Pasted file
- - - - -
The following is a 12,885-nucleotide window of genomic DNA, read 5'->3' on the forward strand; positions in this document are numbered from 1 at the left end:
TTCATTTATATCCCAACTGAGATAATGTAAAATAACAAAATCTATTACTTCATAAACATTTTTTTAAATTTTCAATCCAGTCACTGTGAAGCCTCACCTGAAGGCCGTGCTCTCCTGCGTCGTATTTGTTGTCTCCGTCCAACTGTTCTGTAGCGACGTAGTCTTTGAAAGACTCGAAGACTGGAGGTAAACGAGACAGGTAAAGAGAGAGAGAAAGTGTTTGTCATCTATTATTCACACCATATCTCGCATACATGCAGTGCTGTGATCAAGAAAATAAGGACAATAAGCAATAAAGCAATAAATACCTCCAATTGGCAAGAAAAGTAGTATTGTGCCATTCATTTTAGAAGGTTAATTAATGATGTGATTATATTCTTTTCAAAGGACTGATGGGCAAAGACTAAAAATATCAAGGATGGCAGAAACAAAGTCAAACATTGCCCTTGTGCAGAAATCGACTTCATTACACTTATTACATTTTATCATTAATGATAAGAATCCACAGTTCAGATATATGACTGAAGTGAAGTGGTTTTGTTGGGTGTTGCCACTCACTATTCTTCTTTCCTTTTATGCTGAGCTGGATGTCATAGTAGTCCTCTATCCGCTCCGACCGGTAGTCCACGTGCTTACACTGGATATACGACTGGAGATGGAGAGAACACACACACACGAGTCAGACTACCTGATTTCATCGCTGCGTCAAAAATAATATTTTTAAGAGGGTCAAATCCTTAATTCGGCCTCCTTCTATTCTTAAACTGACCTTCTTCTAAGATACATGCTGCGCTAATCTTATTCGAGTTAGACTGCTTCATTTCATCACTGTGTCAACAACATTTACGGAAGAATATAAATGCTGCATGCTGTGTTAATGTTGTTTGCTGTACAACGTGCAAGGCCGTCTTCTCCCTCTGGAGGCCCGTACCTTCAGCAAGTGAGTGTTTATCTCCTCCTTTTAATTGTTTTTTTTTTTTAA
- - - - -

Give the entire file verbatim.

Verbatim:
The following is a 12,885-nucleotide window of genomic DNA, read 5'->3' on the forward strand; positions in this document are numbered from 1 at the left end:
TTCATTTATATCCCAACTGAGATAATGTAAAATAACAAAATCTATTACTTCATAAACATTTTTTTAAATTTTCAATCCAGTCACTGTGAAGCCTCACCTGAAGGCCGTGCTCTCCTGCGTCGTATTTGTTGTCTCCGTCCAACTGTTCTGTAGCGACGTAGTCTTTGAAAGACTCGAAGACTGGAGGTAAACGAGACAGGTAAAGAGAGAGAGAAAGTGTTTGTCATCTATTATTCACACCATATCTCGCATACATGCAGTGCTGTGATCAAGAAAATAAGGACAATAAGCAATAAAGCAATAAATACCTCCAATTGGCAAGAAAAGTAGTATTGTGCCATTCATTTTAGAAGGTTAATTAATGATGTGATTATATTCTTTTCAAAGGACTGATGGGCAAAGACTAAAAATATCAAGGATGGCAGAAACAAAGTCAAACATTGCCCTTGTGCAGAAATCGACTTCATTACACTTATTACATTTTATCATTAATGATAAGAATCCACAGTTCAGATATATGACTGAAGTGAAGTGGTTTTGTTGGGTGTTGCCACTCACTATTCTTCTTTCCTTTTATGCTGAGCTGGATGTCATAGTAGTCCTCTATCCGCTCCGACCGGTAGTCCACGTGCTTACACTGGATATACGACTGGAGATGGAGAGAACACACACACACGAGTCAGACTACCTGATTTCATCGCTGCGTCAAAAATAATATTTTTAAGAGGGTCAAATCCTTAATTCGGCCTCCTTCTATTCTTAAACTGACCTTCTTCTAAGATACATGCTGCGCTAATCTTATTCGAGTTAGACTGCTTCATTTCATCACTGTGTCAACAACATTTACGGAAGAATATAAATGCTGCATGCTGTGTTAATGTTGTTTGCTGTACAACGTGCAAGGCCGTCTTCTCCCTCTGGAGGCCCGTACCTTCAGCAAGTGAGTGTTTATCTCCTCCTTTTAATTGTTTTTTTTTTTTAA